Team spirit: Knights men’s basketball develops deep ties to local Boys & Girls Club
After winning the Northeast Conference championship last year, members of the Fairleigh Dickinson University Knights men's basketball team met up with some of their biggest fans: young members of the Boys & Girls Club of Lodi/Hackensack. (Photo courtesy of FDU Knights Athletics)
By Kenna Caprio
Surrounded by a crowd of children, Fairleigh Dickinson University Knights men’s basketball Head Coach Greg Herenda leads a chant to get the kids pumped up for some fun and games. “FD, who?” he shouts, call-and-response style. “FDU!” they yell back.
The children at the Boys & Girls Club of Lodi/Hackensack know the drill by now. They’re used to FDU visitors: Herenda, his team and his staff are frequent guests at the organization, which provides a safe place for children to go when they’re not in school, and promotes academic success, good character and citizenship, and a healthy lifestyle. And those children adore their FDU role models.
“They look up to us — we want them to know that they could be us, an athlete with a full scholarship, living the dream,” says forward Mike Holloway, a sophomore sports management major from Pittsgrove, N.J.
Since Herenda arrived at FDU in April 2013, he’s made it a priority to get his team out into the local community and involved in service. In fact, before the press conference announcing his new position, Herenda reached out to the club, and invited members to attend. They did — and the partnership between the University and the club was born.
“It’s so gratifying,” says Tyrone O’Garro, a public administration graduate student from Newark, N.J., who plays forward. “I was that kid who had a dream. To give back now, that means everything.”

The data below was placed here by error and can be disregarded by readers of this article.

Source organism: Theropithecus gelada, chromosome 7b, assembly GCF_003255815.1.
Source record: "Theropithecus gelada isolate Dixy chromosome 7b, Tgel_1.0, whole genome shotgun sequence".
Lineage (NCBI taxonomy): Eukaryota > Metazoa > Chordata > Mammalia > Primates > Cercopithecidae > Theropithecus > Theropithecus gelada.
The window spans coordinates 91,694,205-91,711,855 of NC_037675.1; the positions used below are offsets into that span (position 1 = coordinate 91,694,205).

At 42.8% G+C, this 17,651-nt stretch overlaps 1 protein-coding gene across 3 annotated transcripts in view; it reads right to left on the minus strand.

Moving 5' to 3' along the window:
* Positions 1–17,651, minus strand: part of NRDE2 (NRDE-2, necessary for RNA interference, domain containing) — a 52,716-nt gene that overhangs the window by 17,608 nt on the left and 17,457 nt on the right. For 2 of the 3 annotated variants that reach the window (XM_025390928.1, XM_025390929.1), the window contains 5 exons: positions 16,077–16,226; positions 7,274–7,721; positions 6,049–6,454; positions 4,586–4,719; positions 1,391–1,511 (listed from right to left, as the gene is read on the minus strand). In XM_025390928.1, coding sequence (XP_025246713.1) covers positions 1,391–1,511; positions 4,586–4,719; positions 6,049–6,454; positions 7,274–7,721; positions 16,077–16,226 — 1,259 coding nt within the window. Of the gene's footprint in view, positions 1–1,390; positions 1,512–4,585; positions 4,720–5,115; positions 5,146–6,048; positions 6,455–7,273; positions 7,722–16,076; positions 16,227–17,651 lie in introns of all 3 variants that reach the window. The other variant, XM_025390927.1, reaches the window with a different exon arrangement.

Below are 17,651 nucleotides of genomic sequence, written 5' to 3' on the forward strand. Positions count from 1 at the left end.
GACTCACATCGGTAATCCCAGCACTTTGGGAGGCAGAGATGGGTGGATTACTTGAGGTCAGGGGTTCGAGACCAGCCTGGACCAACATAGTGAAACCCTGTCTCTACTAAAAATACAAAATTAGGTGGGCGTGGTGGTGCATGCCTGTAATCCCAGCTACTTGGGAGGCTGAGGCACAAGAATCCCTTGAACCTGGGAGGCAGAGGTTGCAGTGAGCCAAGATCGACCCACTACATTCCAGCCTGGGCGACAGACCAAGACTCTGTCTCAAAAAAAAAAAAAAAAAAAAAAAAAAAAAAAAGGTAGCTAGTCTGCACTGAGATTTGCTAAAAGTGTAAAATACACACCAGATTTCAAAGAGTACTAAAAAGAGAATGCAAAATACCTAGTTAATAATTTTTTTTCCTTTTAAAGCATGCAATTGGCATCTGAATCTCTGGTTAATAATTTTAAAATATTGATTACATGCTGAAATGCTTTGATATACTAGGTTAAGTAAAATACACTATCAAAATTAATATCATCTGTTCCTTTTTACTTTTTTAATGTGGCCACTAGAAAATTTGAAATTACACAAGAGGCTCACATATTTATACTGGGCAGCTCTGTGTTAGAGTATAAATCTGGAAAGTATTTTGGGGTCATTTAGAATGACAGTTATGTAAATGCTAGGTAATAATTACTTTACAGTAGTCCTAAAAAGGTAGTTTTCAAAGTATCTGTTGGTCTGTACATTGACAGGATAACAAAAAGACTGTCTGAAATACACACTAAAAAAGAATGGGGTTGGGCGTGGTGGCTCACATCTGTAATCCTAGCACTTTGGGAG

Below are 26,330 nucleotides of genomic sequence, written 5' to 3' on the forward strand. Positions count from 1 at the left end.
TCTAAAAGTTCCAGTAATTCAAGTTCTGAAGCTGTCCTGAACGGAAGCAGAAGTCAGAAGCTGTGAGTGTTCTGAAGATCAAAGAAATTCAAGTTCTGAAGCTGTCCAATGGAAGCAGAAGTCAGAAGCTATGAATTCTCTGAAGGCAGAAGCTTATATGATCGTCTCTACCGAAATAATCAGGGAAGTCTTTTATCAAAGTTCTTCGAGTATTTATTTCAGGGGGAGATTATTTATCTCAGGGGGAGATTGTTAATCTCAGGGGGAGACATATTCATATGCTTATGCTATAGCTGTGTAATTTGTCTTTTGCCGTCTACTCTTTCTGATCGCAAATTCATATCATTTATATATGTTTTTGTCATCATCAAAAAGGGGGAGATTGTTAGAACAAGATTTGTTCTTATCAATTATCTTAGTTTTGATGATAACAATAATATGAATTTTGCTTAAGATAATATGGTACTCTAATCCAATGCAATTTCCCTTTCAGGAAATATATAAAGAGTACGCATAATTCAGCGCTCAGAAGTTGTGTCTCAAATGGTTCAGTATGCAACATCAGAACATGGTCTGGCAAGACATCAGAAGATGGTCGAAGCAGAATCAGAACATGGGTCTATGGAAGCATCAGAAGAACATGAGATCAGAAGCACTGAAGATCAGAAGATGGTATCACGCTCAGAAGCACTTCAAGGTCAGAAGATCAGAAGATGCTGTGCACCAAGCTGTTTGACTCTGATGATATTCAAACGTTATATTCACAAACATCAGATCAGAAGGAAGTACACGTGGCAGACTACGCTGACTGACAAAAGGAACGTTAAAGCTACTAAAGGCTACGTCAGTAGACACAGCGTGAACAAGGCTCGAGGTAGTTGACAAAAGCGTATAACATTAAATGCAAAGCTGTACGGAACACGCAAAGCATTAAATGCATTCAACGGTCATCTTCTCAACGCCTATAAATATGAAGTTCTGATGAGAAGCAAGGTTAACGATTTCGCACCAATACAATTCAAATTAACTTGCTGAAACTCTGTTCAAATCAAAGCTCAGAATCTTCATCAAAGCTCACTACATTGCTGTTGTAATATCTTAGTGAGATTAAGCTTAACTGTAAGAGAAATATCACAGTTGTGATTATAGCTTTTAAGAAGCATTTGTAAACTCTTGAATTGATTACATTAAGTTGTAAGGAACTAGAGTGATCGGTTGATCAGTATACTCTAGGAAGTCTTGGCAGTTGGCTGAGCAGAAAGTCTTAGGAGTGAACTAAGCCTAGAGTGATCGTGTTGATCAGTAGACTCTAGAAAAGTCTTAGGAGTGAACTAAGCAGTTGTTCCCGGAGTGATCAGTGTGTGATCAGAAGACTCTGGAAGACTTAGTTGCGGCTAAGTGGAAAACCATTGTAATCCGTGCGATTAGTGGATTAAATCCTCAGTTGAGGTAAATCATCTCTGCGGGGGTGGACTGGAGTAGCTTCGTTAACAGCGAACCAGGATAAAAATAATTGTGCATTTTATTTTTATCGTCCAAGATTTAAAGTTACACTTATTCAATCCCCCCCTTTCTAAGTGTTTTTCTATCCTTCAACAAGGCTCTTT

Throughout the year, the team makes regular visits to the club to host basketball clinics and play games with the boys and girls.
“Some of the little kids are just in awe, and some of the older ones want to play one-on-one and beat our guys. Sometimes they do! When you’re a kid and people come to see you, it makes you feel special,” says Herenda. “You walk out of there feeling like you’ve done something positive. We get a lot out of it, as much as the kids do.”
Each year, the student-athletes participate in a torch run, which opens the club’s annual Olympic-style competition, running alongside the children through the borough of Lodi, N.J.
Members of the Boys & Girls Club of Lodi/Hackensack cheer on the Knights men's basketball team last season. (Photo by Larry Levanti)
“Even if they don’t grow up to play basketball, they can do whatever they want as long as they dream and work hard,” says junior Mike Schroback, a point guard from Hasbrouck Heights, N.J., studying sports management. O’Garro adds, “Dream and execute. Plan with discipline.”
The children also attend the team’s home games, forming a very enthusiastic cheering section. “They go crazy when we score,” says O’Garro. “It gets you hyped.”
After the men’s basketball team won the Northeast Conference Championship last year, they hosted a “trophy day” at the club. The team took photos with the children and the trophy, which O’Garro says all of them wanted to touch, and showed off their championship rings. “When we walked into their gym after the championship, they were so excited to see us. Even the staff went bananas,” adds O’Garro.
Men's basketball Head Coach Greg Herenda shows the Northeast Conference Championship trophy to the children of the Boys & Girls Club of Lodi/Hackensack. (Photo courtesy of FDU Knights Athletics)
Herenda wants his team to take this commitment to service well beyond college and graduate school. “In a few years, they’ll be graduates of FDU … I just want them to realize that giving is so important,” he says. “I just love the kids, and the people who run the club. Those are the real heroes in our community.”
Now, the team and the club are developing a new project together called “peer pals.” The idea is to have the student-athletes and children write to one another in between visits.
“The players and coaches — they honestly care. Our kids don’t necessarily have great adult relationships in their lives,” says Joseph Licata, CEO of the Boys & Girls Club of Lodi/Hackensack. “They need to know that there are adults out there who care and want to get involved, and that’s what FDU does for our kids.”
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